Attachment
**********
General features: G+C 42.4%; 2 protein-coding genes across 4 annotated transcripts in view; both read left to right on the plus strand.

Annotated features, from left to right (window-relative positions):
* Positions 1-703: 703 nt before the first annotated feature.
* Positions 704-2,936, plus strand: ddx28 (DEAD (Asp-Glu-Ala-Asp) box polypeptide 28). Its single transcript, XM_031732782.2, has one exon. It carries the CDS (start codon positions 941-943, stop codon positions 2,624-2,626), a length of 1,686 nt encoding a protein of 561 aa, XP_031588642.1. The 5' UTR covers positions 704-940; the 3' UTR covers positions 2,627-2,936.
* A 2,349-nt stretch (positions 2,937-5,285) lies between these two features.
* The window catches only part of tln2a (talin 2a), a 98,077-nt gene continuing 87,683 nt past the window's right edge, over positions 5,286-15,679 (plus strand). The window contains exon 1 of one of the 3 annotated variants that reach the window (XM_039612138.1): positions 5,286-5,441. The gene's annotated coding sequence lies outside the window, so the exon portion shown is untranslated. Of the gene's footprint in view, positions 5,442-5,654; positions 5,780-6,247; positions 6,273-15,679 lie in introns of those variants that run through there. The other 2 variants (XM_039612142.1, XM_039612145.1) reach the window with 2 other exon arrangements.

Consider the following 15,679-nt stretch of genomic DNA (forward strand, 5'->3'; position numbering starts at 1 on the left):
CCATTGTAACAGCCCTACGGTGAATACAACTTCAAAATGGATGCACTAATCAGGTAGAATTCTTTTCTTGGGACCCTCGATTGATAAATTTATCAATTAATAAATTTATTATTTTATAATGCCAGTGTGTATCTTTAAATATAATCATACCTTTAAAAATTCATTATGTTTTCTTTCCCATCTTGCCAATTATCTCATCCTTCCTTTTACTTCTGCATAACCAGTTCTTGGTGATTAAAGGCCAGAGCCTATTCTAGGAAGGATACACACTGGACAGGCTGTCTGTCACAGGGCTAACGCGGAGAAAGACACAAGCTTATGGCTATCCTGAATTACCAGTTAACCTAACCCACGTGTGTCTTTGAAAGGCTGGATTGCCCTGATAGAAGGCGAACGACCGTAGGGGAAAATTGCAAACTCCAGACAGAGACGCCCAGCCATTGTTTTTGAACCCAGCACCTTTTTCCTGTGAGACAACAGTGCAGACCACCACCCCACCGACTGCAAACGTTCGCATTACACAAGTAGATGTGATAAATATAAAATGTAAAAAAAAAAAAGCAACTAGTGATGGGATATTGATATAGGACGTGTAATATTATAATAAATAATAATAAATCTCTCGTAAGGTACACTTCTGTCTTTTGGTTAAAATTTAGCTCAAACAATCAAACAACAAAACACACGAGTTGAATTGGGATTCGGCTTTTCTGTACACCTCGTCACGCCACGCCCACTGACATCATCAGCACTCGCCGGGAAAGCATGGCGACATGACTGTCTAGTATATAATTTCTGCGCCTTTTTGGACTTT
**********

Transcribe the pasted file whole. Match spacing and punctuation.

General features: G+C 42.4%; 2 protein-coding genes across 4 annotated transcripts in view; both read left to right on the plus strand.

Annotated features, from left to right (window-relative positions):
* Positions 1-703: 703 nt before the first annotated feature.
* Positions 704-2,936, plus strand: ddx28 (DEAD (Asp-Glu-Ala-Asp) box polypeptide 28). Its single transcript, XM_031732782.2, has one exon. It carries the CDS (start codon positions 941-943, stop codon positions 2,624-2,626), a length of 1,686 nt encoding a protein of 561 aa, XP_031588642.1. The 5' UTR covers positions 704-940; the 3' UTR covers positions 2,627-2,936.
* A 2,349-nt stretch (positions 2,937-5,285) lies between these two features.
* The window catches only part of tln2a (talin 2a), a 98,077-nt gene continuing 87,683 nt past the window's right edge, over positions 5,286-15,679 (plus strand). The window contains exon 1 of one of the 3 annotated variants that reach the window (XM_039612138.1): positions 5,286-5,441. The gene's annotated coding sequence lies outside the window, so the exon portion shown is untranslated. Of the gene's footprint in view, positions 5,442-5,654; positions 5,780-6,247; positions 6,273-15,679 lie in introns of those variants that run through there. The other 2 variants (XM_039612142.1, XM_039612145.1) reach the window with 2 other exon arrangements.

Consider the following 15,679-nt stretch of genomic DNA (forward strand, 5'->3'; position numbering starts at 1 on the left):
CCATTGTAACAGCCCTACGGTGAATACAACTTCAAAATGGATGCACTAATCAGGTAGAATTCTTTTCTTGGGACCCTCGATTGATAAATTTATCAATTAATAAATTTATTATTTTATAATGCCAGTGTGTATCTTTAAATATAATCATACCTTTAAAAATTCATTATGTTTTCTTTCCCATCTTGCCAATTATCTCATCCTTCCTTTTACTTCTGCATAACCAGTTCTTGGTGATTAAAGGCCAGAGCCTATTCTAGGAAGGATACACACTGGACAGGCTGTCTGTCACAGGGCTAACGCGGAGAAAGACACAAGCTTATGGCTATCCTGAATTACCAGTTAACCTAACCCACGTGTGTCTTTGAAAGGCTGGATTGCCCTGATAGAAGGCGAACGACCGTAGGGGAAAATTGCAAACTCCAGACAGAGACGCCCAGCCATTGTTTTTGAACCCAGCACCTTTTTCCTGTGAGACAACAGTGCAGACCACCACCCCACCGACTGCAAACGTTCGCATTACACAAGTAGATGTGATAAATATAAAATGTAAAAAAAAAAAAGCAACTAGTGATGGGATATTGATATAGGACGTGTAATATTATAATAAATAATAATAAATCTCTCGTAAGGTACACTTCTGTCTTTTGGTTAAAATTTAGCTCAAACAATCAAACAACAAAACACACGAGTTGAATTGGGATTCGGCTTTTCTGTACACCTCGTCACGCCACGCCCACTGACATCATCAGCACTCGCCGGGAAAGCATGGCGACATGACTGTCTAGTATATAATTTCTGCGCCTTTTTGGACTTT